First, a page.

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Best Way to Store Weed

Best Way to Store Weed
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As medical and recreational marijuana laws expand nationwide, individuals can legally have larger quantities of weed on hand. While this is excellent for managing the symptoms of your health condition, proper marijuana storage is a new concern for many people.

All forms of cannabis you can use come from an organic material that will break down over time. Learning how to store weed will extend the life of your purchases, saving you money and helping you comply with the applicable purchase limits.

Due to the federal ban and resulting illicit market, there are many inaccurate beliefs about the best way to store cannabis. The following discussion covers what happens to weed as it ages, factors that impact its longevity, and tips on storing your cannabis.

Why Should You Store Weed?

You should always store your marijuana properly and securely to ensure its quality, preserve its potency, and keep it safe. The high-grade weed available on the market has specific THC content. Correctly storing weed preserves its freshness and helps you know what to expect.

Improperly stored marijuana will lose its taste and quality over time because the cannabinoids and terpenes, the compounds that give weed its effects and flavor, deteriorate. Allowing your weed to degrade is essentially wasting money. You may be unable to replace your compromised marijuana due to state-enforced purchase limits.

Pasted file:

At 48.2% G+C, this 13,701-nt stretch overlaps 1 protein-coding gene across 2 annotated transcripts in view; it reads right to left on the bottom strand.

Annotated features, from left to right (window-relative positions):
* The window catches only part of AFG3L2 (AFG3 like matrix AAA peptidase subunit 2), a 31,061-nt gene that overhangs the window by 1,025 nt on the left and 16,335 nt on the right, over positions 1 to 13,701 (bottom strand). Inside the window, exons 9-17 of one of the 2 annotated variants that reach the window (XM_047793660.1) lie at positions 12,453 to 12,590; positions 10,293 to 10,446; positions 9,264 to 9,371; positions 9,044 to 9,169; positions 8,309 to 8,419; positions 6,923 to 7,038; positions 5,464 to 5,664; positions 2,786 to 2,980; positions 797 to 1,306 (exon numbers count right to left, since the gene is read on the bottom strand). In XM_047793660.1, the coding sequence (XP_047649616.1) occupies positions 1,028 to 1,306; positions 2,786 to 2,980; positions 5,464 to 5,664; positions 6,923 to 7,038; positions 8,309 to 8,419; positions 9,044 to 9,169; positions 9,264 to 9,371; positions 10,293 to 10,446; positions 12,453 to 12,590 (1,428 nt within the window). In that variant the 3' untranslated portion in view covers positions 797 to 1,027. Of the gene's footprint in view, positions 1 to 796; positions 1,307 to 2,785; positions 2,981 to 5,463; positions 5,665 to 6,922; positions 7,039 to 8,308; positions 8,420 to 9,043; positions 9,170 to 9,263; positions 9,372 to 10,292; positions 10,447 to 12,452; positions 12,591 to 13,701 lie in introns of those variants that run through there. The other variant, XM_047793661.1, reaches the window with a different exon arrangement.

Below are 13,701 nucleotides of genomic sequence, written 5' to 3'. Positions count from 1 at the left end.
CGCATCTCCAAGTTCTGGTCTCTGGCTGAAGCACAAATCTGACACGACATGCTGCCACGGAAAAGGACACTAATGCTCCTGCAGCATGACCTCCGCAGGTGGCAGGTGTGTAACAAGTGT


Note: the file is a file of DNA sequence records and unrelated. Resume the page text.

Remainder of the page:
Properly storing your weed also keeps it out of the hands of children, pets, and other adults. While there are no documented cases of a fatal cannabis overdose, indigestion by a minor will create a medical emergency and could jeopardize your right to purchase cannabis.

Does Weed Expire?

Weed does not expire the way food does. Unless the flower or dried cannabis has grown mold, it is unlikely to cause health problems. In most states, your cannabis will have a THC potency and best-by-date listed on the packaging.

Mold will look like small powdery white spots. If you’ve had your weed for an extended period, be sure to examine it closely before smoking.

Rather than spoiling, cannabis loses its potency and flavor over time. Researchers estimate that weed loses about 16% of its THC after one year when properly stored. The rate of degradation is faster for improperly stored weed.

Once cannabis passes its prime quality it will either have a harsh odor and taste or no odor at all. As potency wanes, the physical effects are less pronounced. This breakdown is especially bothersome for medical marijuana users who rely on their weed for symptom management.

Your cannabis is vulnerable because it is plant matter. The trichomes, terpenes, and essential oils are easily damaged. How long you can store weed without losing potency depends on following the best methods. Weed will generally remain good for up to one year.

Factors to Consider When Storing Weed

When considering how to preserve weed, it’s critical to account for temperate, moisture, airflow, and light exposure. No matter what type of weed you purchase, these factors can rapidly degrade the quality of your experience.


Although dried and cured, cannabis is sensitive to heat and cold. Most experts recommend storing marijuana between 60 and 68 degrees Fahrenheit. Temperature impacts your weed because of its effect on THC. At extreme heat, THC breaks down and becomes cannabinol (CBN), a far less potent cannabinoid.